There are Amazonian tribes who, among other tests of endurance, pull the hair of a young female from her head in preparation for adulthood.
DEATH Our species’ symbolic use of hair even extends to death. Many warrior cultures would take the hair of the vanquished as a macabre trophy. Of course, one of the most common mementos of a loved one can be a lock of hair, kept in a jewellery box or some similar place. Years later these keepsakes become deeply imbued with meaning for us. In some societies the hair of the departed would be woven into a statuette, or other likeness, as with the Chippewa people, who would make a doll with the hair from a child who had died. Those who have been bereaved are often expected to observe some form of etiquette involving either covering their hair, or, in some places, cutting it off as a sign of respect for the lost loved one. Or, in parts of Ethiopia, literally tearing their hair out in grief. One of the most visually arresting manifestations I’ve come across is the tradition, in Maori and Polynesian societies, of widows cutting off the front half of their hair and hanging the tresses from the branches of trees in sacred places. Indeed, many cultures believe that hair carries something of the essence of the person it belonged to, meaning it could be used as a charm, for both good and evil purposes. Therefore, before professional hairdressing became common, it was essential that you had complete trust in the person you chose to do your hair; you wouldn’t want the discarded locks ending up in the wrong hands. So, for me, it’s endlessly fascinating that so many seemingly disparate groups are actually united in the importance they place on hair and ceremony. Sometimes it’s important to look beyond modern preoccupations with styles or trends, to remember that these acts of social grooming and exhibition are really part of the rich tapestry of human experience, and that maybe there is more that connects us than divides us.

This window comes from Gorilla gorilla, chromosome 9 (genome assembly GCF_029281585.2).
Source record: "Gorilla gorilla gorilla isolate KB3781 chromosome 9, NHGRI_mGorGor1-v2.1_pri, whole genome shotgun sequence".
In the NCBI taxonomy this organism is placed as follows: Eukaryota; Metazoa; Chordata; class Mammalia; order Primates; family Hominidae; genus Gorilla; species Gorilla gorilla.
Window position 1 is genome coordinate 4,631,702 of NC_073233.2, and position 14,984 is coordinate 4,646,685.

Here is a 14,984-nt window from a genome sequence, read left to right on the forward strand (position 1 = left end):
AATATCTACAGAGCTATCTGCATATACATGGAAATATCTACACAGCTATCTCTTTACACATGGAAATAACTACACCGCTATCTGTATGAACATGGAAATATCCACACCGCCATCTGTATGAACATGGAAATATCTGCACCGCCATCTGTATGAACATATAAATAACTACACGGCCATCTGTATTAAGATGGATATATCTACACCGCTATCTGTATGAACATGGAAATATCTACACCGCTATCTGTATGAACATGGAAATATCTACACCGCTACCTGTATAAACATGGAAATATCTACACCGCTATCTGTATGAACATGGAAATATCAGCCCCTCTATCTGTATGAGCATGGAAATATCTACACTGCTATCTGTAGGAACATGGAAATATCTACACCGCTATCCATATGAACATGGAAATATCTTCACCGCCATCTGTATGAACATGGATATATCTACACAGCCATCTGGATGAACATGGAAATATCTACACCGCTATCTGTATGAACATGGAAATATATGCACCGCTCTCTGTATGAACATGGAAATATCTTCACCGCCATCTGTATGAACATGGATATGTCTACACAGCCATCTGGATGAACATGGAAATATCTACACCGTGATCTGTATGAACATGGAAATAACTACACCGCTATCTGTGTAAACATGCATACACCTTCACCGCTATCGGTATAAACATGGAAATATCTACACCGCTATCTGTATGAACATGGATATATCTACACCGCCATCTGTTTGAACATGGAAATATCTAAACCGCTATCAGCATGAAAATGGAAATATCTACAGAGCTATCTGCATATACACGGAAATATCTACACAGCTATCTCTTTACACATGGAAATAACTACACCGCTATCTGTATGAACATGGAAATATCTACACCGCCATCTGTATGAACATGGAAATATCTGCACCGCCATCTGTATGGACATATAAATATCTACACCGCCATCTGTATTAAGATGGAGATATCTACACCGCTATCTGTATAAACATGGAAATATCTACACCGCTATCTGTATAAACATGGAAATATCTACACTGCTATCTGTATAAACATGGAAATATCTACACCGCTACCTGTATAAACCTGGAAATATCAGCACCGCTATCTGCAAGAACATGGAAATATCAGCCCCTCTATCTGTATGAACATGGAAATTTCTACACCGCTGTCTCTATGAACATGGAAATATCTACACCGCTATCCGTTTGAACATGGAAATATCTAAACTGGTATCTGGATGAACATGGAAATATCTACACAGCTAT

Those who have been bereaved are often expected to observe some form of etiquette involving either covering their hair, or, in some places, cutting it off as a sign of respect for the lost loved one.